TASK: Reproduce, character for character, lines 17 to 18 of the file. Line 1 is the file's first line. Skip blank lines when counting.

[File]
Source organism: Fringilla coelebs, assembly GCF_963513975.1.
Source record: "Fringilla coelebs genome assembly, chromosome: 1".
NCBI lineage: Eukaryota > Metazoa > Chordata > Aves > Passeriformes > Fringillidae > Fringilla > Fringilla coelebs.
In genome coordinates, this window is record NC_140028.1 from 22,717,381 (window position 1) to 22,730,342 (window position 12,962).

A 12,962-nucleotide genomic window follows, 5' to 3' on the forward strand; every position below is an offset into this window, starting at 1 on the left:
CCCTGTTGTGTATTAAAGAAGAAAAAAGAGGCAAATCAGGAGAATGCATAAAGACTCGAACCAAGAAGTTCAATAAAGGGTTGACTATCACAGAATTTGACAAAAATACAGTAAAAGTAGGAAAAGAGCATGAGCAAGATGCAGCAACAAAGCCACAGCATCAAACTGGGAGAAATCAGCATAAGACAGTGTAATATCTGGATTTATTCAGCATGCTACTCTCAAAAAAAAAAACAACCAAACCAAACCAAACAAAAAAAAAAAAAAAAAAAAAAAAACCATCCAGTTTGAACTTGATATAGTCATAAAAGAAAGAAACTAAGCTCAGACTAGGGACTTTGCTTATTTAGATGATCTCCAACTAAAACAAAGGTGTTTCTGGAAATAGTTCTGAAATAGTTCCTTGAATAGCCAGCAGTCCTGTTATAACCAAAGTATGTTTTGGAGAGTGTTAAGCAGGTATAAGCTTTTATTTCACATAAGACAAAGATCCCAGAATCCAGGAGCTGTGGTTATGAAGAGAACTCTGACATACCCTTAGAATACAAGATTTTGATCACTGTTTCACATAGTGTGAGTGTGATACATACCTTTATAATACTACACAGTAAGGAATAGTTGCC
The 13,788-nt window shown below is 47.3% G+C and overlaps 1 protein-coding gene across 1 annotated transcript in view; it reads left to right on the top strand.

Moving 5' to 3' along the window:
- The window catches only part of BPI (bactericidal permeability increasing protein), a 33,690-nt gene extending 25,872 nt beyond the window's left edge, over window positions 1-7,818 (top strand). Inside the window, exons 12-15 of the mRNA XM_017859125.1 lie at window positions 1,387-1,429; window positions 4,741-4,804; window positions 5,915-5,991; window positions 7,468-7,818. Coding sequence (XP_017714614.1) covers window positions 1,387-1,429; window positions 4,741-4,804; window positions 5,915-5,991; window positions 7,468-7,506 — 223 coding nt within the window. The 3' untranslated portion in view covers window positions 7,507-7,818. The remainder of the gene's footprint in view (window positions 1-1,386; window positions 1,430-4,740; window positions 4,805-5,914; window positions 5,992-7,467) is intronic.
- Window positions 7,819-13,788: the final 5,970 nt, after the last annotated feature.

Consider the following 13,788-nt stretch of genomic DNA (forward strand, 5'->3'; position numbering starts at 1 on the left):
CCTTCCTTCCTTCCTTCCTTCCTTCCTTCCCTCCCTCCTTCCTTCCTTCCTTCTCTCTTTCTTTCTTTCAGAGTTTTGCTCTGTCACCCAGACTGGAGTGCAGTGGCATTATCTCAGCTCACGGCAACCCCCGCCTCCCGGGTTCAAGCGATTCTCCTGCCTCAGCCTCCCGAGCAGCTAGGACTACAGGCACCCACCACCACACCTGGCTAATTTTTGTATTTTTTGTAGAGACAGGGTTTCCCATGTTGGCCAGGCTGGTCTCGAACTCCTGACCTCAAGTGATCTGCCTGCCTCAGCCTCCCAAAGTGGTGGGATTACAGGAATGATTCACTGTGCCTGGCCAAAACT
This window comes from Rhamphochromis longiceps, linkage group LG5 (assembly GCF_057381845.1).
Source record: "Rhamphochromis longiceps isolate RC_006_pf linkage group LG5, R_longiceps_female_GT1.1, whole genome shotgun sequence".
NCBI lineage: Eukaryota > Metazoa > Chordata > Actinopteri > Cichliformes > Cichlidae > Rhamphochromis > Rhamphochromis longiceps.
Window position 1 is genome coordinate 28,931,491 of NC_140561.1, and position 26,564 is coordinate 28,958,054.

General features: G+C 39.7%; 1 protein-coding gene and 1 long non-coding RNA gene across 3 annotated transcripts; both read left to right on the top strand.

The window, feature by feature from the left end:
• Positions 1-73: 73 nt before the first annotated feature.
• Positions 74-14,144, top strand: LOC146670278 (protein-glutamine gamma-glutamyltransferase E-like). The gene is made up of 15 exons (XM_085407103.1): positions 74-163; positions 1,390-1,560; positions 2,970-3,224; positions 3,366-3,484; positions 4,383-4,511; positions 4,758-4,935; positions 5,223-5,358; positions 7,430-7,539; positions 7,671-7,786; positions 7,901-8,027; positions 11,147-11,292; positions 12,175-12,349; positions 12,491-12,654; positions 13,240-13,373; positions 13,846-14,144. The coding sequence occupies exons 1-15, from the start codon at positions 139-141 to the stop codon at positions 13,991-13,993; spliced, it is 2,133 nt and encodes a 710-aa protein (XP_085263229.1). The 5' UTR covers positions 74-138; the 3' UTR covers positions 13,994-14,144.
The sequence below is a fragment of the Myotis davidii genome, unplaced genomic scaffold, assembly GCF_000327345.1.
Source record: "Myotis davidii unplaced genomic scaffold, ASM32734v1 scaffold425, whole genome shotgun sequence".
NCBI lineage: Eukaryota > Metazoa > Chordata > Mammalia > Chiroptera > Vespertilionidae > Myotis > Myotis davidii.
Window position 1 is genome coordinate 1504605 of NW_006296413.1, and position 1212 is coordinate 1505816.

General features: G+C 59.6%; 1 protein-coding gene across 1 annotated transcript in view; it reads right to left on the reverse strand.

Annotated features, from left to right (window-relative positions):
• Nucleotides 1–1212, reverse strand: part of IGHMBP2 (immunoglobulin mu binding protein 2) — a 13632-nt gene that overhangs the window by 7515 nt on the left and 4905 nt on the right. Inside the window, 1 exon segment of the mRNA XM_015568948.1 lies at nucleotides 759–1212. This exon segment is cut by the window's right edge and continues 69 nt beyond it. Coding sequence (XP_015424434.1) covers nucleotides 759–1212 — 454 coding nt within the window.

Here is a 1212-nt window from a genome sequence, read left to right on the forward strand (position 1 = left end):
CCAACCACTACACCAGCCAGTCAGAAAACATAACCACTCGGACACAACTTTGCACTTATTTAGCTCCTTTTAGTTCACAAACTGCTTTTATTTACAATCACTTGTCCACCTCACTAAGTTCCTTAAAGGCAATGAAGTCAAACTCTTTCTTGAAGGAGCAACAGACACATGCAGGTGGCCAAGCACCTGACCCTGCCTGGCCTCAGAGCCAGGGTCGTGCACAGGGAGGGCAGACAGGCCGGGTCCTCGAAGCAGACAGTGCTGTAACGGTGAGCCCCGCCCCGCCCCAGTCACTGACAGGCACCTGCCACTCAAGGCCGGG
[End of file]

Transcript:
General features: G+C 39.7%; 1 protein-coding gene and 1 long non-coding RNA gene across 3 annotated transcripts; both read left to right on the top strand.

The window, feature by feature from the left end: